Indiana University course: Global Perspectives on Urban Agriculture & Food Security
Farming the City: Global Perspectives on Urban Agriculture & Food Security
(SPEA E100/V100 Spring 2011)
Feeding the world’s ever-increasing urban populations presents both significant challenges and surprising opportunities. As cities continue to grow, millions of individuals, families, organizations, and governments are turning to forms of urban agriculture to help meet their food security needs. Urban agriculture practices involve the growing, processing, and distribution of food and other products through intensive plant cultivation and animal husbandry in and around cities. From Cuba to Cambodia, from Toronto to Tanzania, well-established forms of urban agriculture now thrive alongside with a range of experimental projects and food security initiatives.
Farming the City examines how urban agriculture can help provide cities with consistent access to a variety of nutritious food sources. The course begins by examining definitions and conceptions of farming from a range of local and global perspectives. Next, students explore case studies that focus on the major benefits and possible risks associated with urban agriculture techniques. Additional cross-cultural comparison is then provided in a second set of case studies from the required textbooks. The course concludes with an examination of major components of the growing urban agriculture movement in the United States with a special emphasis on activities underway in Bloomington and the Midwest. Students will write a final paper that makes cross-cultural or regional linkages between specific urban agriculture techniques that have been presented in the course.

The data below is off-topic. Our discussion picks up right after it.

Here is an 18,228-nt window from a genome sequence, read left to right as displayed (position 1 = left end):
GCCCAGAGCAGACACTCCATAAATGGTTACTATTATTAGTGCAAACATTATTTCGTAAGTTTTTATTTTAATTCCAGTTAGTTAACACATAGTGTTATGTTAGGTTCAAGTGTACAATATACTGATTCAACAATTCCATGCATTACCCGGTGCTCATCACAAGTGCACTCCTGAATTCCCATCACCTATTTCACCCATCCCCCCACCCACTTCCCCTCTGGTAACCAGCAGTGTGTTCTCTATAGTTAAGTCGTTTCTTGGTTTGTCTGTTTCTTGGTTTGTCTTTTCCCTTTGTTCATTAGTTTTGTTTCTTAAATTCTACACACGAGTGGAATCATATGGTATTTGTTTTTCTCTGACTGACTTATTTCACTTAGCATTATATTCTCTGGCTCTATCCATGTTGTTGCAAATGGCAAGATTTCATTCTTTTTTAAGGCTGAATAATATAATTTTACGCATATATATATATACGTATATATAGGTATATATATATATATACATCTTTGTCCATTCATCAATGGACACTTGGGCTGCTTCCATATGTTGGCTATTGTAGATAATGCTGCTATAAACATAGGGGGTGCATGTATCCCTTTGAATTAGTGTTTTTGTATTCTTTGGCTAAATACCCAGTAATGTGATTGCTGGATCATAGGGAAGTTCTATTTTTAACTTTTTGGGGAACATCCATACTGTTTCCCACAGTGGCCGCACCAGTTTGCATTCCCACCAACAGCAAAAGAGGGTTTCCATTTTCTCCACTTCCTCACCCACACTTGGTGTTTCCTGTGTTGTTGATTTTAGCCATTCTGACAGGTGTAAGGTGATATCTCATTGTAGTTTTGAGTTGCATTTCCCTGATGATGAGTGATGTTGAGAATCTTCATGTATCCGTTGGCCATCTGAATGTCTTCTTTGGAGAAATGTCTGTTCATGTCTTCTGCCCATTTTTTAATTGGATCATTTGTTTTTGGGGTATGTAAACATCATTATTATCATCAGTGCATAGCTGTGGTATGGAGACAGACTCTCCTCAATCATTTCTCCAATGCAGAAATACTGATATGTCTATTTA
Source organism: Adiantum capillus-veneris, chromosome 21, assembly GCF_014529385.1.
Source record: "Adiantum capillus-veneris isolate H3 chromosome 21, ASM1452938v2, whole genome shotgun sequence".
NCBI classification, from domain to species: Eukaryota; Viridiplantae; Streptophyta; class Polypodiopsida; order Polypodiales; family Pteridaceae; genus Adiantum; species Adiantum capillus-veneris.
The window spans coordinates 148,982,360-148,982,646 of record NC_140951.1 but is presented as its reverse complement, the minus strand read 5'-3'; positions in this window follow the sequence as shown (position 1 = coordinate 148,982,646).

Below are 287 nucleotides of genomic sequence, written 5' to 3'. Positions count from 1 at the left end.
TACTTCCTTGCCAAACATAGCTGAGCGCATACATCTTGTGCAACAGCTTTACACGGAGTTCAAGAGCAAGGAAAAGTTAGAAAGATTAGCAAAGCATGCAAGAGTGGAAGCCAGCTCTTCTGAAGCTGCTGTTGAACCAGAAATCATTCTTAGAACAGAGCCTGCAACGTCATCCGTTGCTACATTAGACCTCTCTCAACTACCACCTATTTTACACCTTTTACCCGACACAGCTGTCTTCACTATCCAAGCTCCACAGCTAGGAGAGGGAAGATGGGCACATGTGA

Dr. Galuska is an anthropologist, folklorist, and ethnomusicologist. He has directed the Foster International Living-Learning Center on the IUB campus since 2004, www.fin.indiana.edu. His research has focused on Caribbean verbal and musical traditions as well as ecotourism and sustainable agriculture practices. He has taken five groups of IU students to Jamaica as part of an interdisciplinary service-learning course he teaches with a biologist called “Roots, Fruits & Jamaican Ecologies.” He is involved with a variety sustainability projects on campus and local food initiatives through his work as a board member of the Local Growers Guild. Dr. Galuska is also an urban farmer. His family grows fruits and vegetables and raises American Chinchilla rabbits and heritage breed chickens at their 1-acre urban homestead. In addition to urban farming and gardening, he enjoys trail running, hiking, and performance poetry.